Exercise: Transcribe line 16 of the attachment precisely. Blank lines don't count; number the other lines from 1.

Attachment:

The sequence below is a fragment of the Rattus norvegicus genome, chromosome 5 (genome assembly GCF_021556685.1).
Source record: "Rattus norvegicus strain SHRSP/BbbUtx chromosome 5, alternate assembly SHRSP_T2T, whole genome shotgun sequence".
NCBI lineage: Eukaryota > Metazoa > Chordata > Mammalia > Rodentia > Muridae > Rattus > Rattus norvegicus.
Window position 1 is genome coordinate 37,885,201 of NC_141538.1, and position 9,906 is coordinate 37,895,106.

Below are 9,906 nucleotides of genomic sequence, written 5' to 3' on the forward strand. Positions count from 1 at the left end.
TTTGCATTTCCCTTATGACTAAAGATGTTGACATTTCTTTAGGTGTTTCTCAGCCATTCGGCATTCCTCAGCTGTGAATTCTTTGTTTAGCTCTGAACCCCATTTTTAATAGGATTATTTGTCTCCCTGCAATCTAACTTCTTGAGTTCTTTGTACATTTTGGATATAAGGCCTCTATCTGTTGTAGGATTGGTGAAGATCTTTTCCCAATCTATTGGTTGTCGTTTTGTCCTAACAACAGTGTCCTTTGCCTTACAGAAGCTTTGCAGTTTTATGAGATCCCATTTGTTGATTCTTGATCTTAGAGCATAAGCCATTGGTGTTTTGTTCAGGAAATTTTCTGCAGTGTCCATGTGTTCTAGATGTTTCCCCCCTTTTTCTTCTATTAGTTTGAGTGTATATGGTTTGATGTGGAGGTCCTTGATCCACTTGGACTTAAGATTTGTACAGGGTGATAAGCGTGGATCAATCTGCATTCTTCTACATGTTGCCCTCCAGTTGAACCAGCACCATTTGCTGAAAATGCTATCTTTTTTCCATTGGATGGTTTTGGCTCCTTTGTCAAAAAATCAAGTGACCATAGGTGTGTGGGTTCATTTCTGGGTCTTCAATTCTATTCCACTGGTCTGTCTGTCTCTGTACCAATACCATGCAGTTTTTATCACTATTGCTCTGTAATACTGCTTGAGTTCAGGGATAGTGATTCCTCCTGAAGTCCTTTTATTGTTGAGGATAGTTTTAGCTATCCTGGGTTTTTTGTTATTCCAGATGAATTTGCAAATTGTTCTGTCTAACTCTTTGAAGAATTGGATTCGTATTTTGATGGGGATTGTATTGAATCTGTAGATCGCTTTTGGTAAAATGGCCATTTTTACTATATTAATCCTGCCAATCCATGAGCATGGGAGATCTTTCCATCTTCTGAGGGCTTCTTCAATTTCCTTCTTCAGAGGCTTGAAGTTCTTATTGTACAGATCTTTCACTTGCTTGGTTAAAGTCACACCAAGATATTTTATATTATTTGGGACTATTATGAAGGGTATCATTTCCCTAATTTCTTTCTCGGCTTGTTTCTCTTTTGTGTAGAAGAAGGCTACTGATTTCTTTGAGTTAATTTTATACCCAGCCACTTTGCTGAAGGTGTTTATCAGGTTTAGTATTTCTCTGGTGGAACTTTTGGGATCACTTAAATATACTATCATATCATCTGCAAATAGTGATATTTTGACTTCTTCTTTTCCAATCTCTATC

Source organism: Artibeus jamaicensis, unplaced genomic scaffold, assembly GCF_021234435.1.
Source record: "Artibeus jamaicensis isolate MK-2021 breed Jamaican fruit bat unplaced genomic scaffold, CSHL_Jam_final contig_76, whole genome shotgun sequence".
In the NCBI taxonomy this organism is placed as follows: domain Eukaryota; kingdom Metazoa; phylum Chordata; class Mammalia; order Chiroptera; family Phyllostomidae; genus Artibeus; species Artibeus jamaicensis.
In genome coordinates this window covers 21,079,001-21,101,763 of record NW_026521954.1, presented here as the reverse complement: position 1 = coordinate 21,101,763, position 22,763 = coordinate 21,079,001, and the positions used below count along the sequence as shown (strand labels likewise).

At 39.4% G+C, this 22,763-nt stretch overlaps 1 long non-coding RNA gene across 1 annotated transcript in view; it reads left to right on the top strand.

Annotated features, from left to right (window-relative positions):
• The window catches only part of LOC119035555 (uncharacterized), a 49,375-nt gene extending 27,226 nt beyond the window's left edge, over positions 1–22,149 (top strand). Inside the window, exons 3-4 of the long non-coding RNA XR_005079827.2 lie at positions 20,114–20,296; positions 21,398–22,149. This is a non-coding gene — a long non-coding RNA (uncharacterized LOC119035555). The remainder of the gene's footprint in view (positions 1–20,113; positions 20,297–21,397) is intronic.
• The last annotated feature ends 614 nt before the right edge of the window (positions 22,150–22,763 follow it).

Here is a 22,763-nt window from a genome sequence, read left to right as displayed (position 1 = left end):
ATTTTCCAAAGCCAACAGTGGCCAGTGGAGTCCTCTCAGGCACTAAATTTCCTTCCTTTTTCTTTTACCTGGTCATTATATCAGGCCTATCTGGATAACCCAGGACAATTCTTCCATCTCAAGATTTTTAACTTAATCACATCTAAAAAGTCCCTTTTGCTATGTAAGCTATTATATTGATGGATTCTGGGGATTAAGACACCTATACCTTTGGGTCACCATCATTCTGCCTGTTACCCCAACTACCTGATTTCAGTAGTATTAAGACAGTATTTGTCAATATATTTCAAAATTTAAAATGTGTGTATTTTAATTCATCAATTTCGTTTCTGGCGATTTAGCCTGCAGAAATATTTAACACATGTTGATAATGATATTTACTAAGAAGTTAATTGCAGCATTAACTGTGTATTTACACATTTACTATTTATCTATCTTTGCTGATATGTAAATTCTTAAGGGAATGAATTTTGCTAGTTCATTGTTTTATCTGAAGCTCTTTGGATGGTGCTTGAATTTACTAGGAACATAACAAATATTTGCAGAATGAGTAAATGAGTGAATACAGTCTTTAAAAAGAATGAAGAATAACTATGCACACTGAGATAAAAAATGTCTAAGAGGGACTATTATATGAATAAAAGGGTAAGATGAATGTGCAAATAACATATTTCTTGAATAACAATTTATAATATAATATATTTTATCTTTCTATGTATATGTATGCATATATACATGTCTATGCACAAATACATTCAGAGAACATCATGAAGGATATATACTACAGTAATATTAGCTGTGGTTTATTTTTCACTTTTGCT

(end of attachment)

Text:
ATTTTCCAAAGCCAACAGTGGCCAGTGGAGTCCTCTCAGGCACTAAATTTCCTTCCTTTTTCTTTTACCTGGTCATTATATCAGGCCTATCTGGATAACCCAGGACAATTCTTCCATCTCAAGATTTTTAACTTAATCACATCTAAAAAGTCCCTTTTGCTATGTAAGCTATTATATTGATGGATTCTGGGGATTAAGACACCTATACCTTTGGGTCACCATCATTCTGCCTGTTACCCCAACTACCTGATTTCAGTAGTATTAAGACAGTATTTGTCAATATATTTCAAAATTTAAAATGTGTGTATTTTAATTCATCAATTTCGTTTCTGGCGATTTAGCCTGCAGAAATATTTAACACATGTTGATAATGATATTTACTAAGAAGTTAATTGCAGCATTAACTGTGTATTTACACATTTACTATTTATCTATCTTTGCTGATATGTAAATTCTTAAGGGAATGAATTTTGCTAGTTCATTGTTTTATCTGAAGCTCTTTGGATGGTGCTTGAATTTACTAGGAACATAACAAATATTTGCAGAATGAGTAAATGAGTGAATACAGTCTTTAAAAAGAATGAAGAATAACTATGCACACTGAGATAAAAAATGTCTAAGAGGGACTATTATATGAATAAAAGGGTAAGATGAATGTGCAAATAACATATTTCTTGAATAACAATTTATAATATAATATATTTTATCTTTCTATGTATATGTATGCATATATACATGTCTATGCACAAATACATTCAGAGAACATCATGAAGGATATATACTACAGTAATATTAGCTGTGGTTTATTTTTCACTTTTGCT